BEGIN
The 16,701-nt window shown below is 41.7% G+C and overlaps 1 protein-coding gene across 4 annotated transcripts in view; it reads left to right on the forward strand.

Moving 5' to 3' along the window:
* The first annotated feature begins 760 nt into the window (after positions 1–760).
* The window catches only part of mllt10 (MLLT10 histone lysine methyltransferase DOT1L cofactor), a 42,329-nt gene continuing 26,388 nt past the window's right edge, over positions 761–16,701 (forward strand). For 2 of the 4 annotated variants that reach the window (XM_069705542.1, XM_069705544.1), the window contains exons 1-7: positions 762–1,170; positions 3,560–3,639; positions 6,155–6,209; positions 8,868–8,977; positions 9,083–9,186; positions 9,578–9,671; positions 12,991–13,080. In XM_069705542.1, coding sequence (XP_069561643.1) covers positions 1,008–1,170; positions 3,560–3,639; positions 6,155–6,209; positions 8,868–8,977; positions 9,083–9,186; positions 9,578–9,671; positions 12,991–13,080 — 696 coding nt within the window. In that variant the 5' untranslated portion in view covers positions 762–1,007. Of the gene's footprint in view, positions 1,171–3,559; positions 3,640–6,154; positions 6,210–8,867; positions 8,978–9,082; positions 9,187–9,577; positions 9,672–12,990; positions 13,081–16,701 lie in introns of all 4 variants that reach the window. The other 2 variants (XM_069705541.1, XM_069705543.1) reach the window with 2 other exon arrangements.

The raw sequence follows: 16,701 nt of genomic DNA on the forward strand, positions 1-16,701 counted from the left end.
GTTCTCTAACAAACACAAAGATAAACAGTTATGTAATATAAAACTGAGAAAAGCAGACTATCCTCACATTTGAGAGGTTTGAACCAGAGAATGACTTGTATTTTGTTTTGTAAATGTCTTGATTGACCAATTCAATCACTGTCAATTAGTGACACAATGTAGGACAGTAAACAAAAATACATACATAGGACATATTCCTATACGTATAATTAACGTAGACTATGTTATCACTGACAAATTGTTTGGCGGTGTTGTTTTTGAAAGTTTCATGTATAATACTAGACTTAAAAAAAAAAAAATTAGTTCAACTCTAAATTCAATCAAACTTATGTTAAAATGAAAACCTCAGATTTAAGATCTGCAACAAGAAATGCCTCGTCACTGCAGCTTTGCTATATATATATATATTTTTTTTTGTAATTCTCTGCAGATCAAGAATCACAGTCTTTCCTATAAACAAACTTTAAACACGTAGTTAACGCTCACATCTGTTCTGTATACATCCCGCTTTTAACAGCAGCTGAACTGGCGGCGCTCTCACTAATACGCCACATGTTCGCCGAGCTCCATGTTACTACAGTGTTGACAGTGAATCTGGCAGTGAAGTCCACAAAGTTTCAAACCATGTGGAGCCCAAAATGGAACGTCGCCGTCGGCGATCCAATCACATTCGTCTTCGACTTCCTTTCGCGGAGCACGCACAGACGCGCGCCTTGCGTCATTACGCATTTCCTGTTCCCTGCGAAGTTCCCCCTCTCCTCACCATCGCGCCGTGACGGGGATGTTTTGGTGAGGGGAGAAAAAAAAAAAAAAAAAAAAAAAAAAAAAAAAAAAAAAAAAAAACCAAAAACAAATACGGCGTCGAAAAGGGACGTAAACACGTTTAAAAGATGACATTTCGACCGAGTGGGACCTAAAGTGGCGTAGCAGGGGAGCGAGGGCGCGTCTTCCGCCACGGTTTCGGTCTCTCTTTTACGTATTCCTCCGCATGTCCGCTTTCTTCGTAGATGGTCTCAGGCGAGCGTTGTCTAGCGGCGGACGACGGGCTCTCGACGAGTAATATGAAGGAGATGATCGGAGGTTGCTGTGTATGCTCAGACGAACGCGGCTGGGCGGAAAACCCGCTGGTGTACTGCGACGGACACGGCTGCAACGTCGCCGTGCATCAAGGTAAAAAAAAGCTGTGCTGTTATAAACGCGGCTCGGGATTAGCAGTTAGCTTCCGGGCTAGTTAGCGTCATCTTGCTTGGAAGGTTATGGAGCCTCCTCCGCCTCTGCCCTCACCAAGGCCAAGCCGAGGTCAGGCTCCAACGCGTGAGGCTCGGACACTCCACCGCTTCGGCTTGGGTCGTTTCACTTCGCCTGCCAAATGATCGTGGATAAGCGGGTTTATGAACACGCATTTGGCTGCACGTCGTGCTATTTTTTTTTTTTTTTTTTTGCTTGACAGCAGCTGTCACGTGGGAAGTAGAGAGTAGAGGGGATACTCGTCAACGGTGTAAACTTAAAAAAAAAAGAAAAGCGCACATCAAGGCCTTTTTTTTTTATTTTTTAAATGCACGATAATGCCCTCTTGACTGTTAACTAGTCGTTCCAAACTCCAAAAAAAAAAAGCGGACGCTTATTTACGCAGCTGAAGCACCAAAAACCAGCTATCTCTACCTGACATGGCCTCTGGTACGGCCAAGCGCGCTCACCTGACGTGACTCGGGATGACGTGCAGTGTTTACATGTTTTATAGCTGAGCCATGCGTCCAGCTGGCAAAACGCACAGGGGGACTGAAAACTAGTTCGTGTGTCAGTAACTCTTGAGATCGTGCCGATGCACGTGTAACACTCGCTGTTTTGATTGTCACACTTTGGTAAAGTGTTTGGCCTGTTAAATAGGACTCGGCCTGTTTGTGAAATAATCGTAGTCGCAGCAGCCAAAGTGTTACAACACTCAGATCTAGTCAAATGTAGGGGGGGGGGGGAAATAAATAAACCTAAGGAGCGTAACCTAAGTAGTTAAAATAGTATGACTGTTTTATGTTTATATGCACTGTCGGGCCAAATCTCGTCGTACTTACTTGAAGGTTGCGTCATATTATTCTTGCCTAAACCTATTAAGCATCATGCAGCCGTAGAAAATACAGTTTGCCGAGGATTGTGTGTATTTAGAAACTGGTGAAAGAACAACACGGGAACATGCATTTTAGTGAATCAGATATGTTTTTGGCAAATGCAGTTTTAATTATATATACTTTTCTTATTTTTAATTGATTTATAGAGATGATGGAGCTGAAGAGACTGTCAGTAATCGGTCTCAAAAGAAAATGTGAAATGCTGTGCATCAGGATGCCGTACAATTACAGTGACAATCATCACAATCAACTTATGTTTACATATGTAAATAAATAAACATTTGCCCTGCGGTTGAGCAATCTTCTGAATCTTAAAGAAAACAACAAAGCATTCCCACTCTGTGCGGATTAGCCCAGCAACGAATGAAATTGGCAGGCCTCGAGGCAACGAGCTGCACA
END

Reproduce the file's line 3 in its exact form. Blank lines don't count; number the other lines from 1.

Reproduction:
* The first annotated feature begins 760 nt into the window (after positions 1–760).